Feb 23, 2018 Last Updated 11:17 PM, Feb 21, 2018

Reviews

Published: Jul 14, 2007


Kate McGregor

A History of Modern Indonesia is a refreshing account of modern Indonesian history from the Dutch colonial period to the post-Suharto era. Unlike many accounts of Indonesian history it does not focus exclusively on the political elite, the so-called tokoh besar. This book instead tells a story of the Indonesian nation through a combination of rich historical narrative and insertions of fragments from the life experiences and writings of the famous novelist Pramoedya Ananta Toer.

In his introduction, Vickers states that Pramoedya is ‘one of few Indonesians with a coherent and developed vision of the nation’s history’. While Pramoedya is famous abroad and highly respected by many intellectuals and students in Indonesia, for most of his life he was well removed from the elite circles of power. Pramoedya was incarcerated by the Dutch for anti-colonialism, by President Sukarno for his criticism of anti-Chinese sentiment and by President Suharto for membership in the leftist cultural organisation, Lekra. It is for this reason and his own attention to the average person, that Pramoedya’s thoughts and life story provide a potent counter history to elite accounts.

It is not only the approach taken in Vickers’ book that is innovative, but also the topics covered. Vickers is to be commended for reflecting on the experiences of a wide range of Indonesians of broad social change. The book is written in eloquent prose and contains fascinating information on different eras of Indonesian history. The book is also now sadly a tribute to Pramoedya, who died in May this year. One hopes that it will inspire many more people to read Pramoedya’s work as an alternative view of the Indonesian past and also inspire similarly innovative approaches to writing the Indonesian past.

Adrian Vickers, A History of Modern Indonesia, Cambridge University Press, 2005 ISBN 0521542626, A$47.95

Reviewed by Kate McGregor  (k.mcgregor@unimelb.edu.au)

Review: Dreamseekers presents a first-hand account of the world of Indonesia’s migrant domestic workers


Wendy Miller

Indonesia’s migrant workers contribute some US$32 million annually to the Indonesian economy. Around 70 per cent of these workers are women domestic helpers.

In Dreamseekers: Indonesian Women as Domestic Workers in Asia, Dewi Anggraeni presents a first-hand account of the world of Indonesia’s migrant domestic workers. Narrowing her study to domestic workers in Hong Kong, Singapore and Malaysia, Anggraeni brings together a picture of this complex industry based largely on first-hand accounts from all stakeholders. These include the domestic workers themselves, as well as employers, agents, sponsors, bureaucrats and NGOs. The stories she presents reveal a clash of cultures, languages, laws and dreams. Poor regulation and training contribute to the problems in this industry. For some, conflicts arise simply in moving from a patriarchal, feudal village to a fast-paced, industrialised city.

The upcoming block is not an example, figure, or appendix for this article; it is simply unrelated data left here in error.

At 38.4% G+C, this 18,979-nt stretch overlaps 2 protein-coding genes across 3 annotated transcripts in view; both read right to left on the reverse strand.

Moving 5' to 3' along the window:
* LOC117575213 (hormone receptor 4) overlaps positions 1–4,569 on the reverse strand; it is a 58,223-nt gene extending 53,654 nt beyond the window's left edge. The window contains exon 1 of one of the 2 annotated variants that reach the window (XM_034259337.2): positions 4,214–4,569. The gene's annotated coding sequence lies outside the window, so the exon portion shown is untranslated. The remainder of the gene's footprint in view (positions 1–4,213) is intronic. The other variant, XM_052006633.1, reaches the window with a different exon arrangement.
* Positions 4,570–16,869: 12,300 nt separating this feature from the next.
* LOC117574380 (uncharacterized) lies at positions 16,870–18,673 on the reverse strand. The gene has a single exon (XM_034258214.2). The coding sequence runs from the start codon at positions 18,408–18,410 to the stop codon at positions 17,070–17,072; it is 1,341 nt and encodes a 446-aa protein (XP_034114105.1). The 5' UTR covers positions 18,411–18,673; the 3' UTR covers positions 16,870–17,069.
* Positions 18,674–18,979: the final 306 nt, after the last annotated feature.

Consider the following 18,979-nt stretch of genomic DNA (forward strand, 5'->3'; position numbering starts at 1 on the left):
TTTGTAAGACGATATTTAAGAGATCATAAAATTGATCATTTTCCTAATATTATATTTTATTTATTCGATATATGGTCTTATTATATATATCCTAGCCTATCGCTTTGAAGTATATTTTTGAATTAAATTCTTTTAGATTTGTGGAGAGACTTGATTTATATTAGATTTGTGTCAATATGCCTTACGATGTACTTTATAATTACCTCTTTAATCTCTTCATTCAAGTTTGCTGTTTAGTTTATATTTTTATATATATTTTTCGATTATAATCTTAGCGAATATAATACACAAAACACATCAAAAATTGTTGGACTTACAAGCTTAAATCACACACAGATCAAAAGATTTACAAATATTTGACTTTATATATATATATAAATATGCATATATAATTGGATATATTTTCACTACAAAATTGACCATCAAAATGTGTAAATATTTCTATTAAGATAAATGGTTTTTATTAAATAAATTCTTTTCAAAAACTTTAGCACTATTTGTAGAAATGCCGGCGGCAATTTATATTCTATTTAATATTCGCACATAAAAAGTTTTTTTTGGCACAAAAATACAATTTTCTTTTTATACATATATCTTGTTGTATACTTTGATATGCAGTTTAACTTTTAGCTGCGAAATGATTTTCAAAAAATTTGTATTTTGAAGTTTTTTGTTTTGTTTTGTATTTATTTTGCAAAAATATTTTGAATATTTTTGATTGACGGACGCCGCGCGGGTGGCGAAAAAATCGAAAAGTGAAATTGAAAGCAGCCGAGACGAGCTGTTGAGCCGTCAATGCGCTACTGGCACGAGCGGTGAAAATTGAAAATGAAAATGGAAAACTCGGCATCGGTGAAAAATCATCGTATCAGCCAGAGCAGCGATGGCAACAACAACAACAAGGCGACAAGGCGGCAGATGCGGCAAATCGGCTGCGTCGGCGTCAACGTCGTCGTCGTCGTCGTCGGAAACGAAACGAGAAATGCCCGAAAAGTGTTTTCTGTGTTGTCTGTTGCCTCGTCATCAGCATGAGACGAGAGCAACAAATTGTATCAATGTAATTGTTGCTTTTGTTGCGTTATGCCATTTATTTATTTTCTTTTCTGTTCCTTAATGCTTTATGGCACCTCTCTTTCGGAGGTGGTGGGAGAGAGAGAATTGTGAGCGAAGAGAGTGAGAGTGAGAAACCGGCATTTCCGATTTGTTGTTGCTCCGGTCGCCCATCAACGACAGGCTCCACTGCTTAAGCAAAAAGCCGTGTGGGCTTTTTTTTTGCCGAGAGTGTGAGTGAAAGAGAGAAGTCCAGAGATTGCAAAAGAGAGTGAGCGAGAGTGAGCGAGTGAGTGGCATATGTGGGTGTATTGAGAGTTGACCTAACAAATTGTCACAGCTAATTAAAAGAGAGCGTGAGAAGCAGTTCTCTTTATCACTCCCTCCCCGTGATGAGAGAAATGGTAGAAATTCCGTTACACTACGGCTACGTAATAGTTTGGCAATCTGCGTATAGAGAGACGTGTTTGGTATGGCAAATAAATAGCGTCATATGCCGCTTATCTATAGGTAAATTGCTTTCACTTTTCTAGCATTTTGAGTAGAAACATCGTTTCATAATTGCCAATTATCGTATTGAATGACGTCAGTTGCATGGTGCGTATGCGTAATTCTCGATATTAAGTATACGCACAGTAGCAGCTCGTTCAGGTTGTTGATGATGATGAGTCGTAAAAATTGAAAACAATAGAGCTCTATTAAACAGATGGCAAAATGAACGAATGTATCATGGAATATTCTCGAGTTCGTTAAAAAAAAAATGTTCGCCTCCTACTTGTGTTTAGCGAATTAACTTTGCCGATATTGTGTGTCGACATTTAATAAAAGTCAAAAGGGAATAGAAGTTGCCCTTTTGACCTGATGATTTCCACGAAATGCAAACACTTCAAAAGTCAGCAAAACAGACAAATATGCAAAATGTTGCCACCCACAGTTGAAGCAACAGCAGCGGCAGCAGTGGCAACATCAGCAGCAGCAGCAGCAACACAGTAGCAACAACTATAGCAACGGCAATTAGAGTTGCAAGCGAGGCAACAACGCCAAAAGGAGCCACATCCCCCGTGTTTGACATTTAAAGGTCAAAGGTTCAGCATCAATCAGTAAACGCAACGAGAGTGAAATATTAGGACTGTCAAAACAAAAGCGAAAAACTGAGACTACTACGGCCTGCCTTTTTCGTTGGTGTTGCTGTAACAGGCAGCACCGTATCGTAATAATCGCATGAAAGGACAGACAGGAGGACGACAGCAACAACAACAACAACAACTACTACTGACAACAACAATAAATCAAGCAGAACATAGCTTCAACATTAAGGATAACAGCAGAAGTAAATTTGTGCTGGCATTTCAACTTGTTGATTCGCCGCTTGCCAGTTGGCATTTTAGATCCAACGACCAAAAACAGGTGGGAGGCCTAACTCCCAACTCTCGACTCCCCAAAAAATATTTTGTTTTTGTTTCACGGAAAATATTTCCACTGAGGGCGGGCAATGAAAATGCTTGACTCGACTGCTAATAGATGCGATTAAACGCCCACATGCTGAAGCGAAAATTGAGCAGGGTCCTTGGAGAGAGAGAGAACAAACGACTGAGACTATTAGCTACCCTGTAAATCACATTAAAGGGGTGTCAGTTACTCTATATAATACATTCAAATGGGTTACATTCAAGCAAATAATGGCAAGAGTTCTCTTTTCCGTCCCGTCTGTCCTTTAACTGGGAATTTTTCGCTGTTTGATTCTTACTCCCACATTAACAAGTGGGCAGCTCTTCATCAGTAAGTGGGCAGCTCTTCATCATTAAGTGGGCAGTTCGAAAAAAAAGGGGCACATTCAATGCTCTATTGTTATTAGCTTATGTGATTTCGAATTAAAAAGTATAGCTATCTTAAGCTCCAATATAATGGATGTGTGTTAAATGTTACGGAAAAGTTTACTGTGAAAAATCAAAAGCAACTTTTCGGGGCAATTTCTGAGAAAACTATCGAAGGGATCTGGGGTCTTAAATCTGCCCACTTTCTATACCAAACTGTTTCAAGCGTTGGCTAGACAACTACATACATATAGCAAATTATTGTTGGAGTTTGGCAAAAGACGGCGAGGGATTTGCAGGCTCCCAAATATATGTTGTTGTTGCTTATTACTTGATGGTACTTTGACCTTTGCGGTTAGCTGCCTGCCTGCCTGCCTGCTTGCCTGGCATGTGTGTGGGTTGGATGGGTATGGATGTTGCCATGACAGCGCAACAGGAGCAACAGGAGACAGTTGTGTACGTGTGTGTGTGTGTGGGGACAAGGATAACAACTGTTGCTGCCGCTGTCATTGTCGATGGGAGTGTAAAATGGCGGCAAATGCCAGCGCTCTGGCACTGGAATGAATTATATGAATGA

Anggraeni analyses individual cases of abuse, as well as presenting stereotypical examples of employers, agents and domestic helpers to convey how misunderstandings occur. Abuse can occur on both sides – domestic workers have also engaged in various forms of payback, when placements sour. Ironing people, feeding poison to babies and starvation are a few of the more extreme. To balance the picture, Anggraeni also includes interviews with workers who have developed harmonious relationships with employers.

The author highlights the need for a radical overhaul not just in the makeshift system that supports this industry but also in the Indonesian community psyche that places such low status on domestic workers.

Dewi Anggraeni Jakarta, 'Dreamseekers: Indonesian Women as Domestic Workers in Asia', Equinox Publishing, 2006 ISBN 9793780282, US$14.97

Reviewed by Wendy Miller (cheshirecatdioz@optusnet.com.au)

The following are recent English translations of Pramoedya Ananta Toer’s novels, published by Equinox Publishing  (www.equinoxpublishing.com)

It’s not an all night fair

A translation of Bukan pasar malam (1951), this book tells of a son returning home to Central Java to face his dying father. It relates his search to find value and meaning in his father’s life and his own.

ISBN 9799589827, US$7.95, 2006

Tales from Djakarta

Tales from Djakarta: caricatures of circumstances and their human beings is the English translation of Pramoedya’s short story collection, Gulat di Djakarta (1953). Stories sympathetically describe the poor and oppressed, including the lives of servants, prostitutes and criminals. Most of the stories paint a gloomy picture of Jakarta in the first half of 1950s.

ISBN 9799589827, US$19.95, 2006

The king, the witch and the priest

This book is a translation of Tjerita Calon Arang (1957), a re-telling of a twelfth century Javanese tale, about the witch, Calon Arang. Her daughter, Ratna Manggali, is unable to find a husband, because all men fear her mother. Angered by her daughter’s plight, the witch spreads pestilence throughout the land. The wise man, Empu Baradah, asks his star pupil, Bahula, to marry Ratna Manggali, to assist in finding Calon Arang’s secret power. In this book, Pramoedya examines the issues of good and evil, and whether the end justifies the means in the fight against evil.

ISBN 9799589835, US$8.95, 2006

Inside Indonesia 88: Oct-Dec 2006


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